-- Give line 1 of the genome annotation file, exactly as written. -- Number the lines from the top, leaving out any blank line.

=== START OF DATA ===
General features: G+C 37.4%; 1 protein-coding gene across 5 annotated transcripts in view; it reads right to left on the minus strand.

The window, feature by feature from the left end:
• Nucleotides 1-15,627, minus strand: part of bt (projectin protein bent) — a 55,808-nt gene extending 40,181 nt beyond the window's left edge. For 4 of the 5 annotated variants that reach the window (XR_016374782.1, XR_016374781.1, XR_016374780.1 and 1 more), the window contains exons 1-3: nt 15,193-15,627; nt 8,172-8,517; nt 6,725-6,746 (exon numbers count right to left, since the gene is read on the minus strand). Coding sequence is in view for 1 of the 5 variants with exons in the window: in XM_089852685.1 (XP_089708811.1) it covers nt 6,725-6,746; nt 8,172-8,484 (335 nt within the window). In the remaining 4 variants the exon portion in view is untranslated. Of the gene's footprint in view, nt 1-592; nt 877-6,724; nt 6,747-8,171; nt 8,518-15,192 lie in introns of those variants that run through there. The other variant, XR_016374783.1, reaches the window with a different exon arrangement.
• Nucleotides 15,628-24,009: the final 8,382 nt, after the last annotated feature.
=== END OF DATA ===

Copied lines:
General features: G+C 37.4%; 1 protein-coding gene across 5 annotated transcripts in view; it reads right to left on the minus strand.